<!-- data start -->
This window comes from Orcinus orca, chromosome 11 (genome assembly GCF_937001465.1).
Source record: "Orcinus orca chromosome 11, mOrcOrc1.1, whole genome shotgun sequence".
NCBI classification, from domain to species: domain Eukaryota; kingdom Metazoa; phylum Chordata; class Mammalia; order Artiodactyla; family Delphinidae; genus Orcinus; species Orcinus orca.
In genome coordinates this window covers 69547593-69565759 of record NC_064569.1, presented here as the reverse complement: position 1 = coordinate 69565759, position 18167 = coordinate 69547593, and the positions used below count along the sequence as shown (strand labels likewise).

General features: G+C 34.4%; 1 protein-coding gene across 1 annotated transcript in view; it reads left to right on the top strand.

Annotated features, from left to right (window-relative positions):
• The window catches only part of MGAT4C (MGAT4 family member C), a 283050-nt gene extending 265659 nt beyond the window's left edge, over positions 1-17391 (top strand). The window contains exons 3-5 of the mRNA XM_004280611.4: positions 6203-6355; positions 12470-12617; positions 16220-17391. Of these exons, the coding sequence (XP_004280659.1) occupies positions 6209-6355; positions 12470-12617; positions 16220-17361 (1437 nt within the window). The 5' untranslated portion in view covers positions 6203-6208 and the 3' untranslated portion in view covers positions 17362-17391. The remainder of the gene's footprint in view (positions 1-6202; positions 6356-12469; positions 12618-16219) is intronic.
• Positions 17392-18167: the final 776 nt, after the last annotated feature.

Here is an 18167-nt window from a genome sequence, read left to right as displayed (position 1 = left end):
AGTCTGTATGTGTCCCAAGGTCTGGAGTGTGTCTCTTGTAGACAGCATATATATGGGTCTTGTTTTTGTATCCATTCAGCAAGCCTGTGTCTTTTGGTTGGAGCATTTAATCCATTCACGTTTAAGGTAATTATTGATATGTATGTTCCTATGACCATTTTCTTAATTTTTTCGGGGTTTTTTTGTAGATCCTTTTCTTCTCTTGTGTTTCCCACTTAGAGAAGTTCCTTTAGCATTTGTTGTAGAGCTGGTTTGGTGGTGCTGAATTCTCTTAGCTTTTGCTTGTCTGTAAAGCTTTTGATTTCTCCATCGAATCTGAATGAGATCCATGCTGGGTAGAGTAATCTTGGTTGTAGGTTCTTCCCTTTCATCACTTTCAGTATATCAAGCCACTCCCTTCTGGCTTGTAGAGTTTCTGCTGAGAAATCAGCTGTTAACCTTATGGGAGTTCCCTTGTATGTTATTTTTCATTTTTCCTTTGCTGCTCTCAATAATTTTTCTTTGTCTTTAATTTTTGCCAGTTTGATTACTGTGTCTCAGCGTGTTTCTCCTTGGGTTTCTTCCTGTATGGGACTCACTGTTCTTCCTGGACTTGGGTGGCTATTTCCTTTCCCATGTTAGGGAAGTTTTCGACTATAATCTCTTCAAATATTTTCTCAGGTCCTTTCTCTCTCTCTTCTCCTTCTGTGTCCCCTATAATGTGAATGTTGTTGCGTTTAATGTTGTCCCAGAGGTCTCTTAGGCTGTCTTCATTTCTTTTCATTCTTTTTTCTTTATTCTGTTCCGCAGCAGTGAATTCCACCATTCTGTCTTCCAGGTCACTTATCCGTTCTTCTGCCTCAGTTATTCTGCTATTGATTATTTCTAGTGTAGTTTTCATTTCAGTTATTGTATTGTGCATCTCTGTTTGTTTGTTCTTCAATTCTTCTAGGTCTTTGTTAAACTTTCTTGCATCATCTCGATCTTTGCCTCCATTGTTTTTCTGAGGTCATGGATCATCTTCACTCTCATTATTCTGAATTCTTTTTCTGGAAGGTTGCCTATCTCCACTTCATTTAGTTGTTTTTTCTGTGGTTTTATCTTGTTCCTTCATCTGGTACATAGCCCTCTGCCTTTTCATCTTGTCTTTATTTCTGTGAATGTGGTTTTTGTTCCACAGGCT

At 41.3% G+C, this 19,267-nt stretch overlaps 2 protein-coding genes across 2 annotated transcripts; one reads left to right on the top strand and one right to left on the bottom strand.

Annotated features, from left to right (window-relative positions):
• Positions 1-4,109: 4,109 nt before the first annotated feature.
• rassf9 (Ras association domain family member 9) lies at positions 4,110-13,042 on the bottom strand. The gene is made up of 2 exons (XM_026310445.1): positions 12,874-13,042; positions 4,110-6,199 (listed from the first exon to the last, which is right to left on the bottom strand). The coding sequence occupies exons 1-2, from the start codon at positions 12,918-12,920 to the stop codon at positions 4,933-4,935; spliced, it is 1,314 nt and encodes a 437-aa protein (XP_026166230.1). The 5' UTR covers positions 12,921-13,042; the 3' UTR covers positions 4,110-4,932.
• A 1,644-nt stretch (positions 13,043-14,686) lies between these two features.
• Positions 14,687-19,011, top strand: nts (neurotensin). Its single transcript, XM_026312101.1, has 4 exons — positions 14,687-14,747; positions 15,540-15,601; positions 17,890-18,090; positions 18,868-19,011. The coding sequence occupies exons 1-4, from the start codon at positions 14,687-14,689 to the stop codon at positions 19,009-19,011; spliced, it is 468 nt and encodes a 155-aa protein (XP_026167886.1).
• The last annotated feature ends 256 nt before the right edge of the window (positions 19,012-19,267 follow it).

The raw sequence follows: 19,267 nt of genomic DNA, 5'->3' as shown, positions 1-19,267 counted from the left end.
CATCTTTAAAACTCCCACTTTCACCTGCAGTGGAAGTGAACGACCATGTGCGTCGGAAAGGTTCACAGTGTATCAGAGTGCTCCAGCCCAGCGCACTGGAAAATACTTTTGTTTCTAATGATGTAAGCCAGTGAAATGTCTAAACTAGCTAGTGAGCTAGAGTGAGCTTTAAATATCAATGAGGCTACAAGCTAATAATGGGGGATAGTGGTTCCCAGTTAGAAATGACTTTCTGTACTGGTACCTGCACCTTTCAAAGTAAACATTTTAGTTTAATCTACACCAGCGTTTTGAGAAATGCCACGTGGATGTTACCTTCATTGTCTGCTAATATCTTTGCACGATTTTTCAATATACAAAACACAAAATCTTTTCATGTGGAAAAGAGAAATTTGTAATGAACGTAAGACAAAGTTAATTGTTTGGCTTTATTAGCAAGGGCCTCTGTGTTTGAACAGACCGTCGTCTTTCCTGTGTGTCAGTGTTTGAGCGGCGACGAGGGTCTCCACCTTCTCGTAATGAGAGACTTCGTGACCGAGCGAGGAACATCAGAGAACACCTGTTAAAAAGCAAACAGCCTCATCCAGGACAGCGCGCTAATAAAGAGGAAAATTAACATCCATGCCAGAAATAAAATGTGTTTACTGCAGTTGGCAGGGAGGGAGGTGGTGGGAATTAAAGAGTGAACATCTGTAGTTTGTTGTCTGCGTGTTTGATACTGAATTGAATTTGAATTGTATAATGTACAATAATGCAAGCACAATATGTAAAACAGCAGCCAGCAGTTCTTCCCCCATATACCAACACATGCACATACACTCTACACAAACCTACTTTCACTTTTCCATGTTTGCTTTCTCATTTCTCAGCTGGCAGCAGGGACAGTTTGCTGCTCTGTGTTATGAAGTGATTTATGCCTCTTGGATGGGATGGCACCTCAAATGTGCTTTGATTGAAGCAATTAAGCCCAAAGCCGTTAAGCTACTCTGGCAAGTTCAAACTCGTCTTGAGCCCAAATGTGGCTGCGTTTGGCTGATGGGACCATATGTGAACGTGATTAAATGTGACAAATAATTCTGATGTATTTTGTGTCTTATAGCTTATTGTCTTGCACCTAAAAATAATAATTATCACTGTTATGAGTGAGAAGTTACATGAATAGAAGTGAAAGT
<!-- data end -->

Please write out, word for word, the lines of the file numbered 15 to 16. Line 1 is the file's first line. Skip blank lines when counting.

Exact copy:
• A 1,644-nt stretch (positions 13,043-14,686) lies between these two features.
• Positions 14,687-19,011, top strand: nts (neurotensin). Its single transcript, XM_026312101.1, has 4 exons — positions 14,687-14,747; positions 15,540-15,601; positions 17,890-18,090; positions 18,868-19,011. The coding sequence occupies exons 1-4, from the start codon at positions 14,687-14,689 to the stop codon at positions 19,009-19,011; spliced, it is 468 nt and encodes a 155-aa protein (XP_026167886.1).